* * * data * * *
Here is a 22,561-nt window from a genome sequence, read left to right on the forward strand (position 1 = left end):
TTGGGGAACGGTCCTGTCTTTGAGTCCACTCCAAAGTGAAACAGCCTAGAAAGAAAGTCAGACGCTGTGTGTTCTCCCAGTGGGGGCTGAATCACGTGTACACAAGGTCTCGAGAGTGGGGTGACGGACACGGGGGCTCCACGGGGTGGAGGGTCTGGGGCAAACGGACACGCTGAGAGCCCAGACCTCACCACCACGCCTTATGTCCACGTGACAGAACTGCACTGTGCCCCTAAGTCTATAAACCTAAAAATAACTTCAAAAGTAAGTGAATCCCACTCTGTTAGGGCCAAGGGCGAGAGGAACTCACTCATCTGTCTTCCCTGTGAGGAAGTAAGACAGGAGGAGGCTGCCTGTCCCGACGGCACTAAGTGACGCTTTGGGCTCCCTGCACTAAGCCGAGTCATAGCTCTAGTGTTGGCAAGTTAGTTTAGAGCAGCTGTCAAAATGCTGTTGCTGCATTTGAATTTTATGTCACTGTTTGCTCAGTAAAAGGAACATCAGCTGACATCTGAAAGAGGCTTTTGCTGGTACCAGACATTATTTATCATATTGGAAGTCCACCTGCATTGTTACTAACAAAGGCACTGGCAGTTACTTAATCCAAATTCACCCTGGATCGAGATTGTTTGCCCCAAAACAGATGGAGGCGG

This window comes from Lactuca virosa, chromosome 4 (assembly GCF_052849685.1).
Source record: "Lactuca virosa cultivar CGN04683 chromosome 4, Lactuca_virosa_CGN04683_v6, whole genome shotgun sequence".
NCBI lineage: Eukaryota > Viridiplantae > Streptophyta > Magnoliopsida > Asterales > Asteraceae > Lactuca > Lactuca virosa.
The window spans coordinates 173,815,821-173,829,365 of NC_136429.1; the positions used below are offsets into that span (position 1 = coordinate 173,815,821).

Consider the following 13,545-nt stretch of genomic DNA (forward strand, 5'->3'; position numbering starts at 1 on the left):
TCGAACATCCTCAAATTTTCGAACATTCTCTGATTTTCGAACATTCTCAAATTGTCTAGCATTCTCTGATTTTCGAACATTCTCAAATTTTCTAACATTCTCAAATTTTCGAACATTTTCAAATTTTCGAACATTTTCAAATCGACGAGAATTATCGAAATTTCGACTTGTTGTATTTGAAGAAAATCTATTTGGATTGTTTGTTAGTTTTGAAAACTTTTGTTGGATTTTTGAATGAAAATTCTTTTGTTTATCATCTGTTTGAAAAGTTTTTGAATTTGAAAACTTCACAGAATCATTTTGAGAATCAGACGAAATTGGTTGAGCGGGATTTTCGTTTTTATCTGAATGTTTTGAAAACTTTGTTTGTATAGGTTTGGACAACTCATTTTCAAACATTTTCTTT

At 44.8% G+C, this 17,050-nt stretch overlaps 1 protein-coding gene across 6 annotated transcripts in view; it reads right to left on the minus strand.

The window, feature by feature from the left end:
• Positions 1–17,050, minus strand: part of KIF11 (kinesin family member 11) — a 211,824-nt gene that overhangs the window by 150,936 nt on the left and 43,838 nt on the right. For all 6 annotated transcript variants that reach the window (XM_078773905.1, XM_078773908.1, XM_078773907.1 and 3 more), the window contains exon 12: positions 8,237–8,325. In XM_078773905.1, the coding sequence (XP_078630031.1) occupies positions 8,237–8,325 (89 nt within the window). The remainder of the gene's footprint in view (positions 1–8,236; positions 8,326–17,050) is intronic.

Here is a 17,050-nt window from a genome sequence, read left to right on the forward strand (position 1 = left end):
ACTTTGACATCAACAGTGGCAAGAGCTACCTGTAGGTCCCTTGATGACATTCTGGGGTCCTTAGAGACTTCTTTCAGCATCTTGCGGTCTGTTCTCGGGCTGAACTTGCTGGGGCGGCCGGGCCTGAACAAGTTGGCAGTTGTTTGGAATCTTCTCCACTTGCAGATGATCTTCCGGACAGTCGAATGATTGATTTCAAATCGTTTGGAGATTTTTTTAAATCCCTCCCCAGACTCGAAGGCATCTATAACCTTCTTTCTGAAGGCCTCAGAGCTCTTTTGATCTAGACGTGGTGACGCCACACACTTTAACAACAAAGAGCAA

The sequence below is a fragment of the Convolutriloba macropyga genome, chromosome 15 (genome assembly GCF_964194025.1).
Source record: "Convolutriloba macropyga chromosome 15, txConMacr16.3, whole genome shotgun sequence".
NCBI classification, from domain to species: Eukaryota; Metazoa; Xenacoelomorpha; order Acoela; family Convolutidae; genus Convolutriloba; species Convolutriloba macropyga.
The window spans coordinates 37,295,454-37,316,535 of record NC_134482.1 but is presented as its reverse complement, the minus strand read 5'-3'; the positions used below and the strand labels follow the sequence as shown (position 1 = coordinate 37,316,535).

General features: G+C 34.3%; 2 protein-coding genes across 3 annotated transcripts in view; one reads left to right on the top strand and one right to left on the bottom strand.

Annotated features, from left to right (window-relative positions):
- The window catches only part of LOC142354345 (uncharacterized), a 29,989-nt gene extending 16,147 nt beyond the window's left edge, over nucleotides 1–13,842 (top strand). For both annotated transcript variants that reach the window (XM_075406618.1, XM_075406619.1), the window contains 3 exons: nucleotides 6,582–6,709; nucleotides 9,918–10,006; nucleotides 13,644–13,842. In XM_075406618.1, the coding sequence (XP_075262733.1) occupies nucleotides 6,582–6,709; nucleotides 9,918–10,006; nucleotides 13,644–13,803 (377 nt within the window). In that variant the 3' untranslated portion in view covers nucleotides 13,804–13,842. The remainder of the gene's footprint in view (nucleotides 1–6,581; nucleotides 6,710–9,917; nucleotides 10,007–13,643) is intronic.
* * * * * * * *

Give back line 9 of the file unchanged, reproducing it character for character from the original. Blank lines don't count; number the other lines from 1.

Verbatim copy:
At 44.8% G+C, this 17,050-nt stretch overlaps 1 protein-coding gene across 6 annotated transcripts in view; it reads right to left on the minus strand.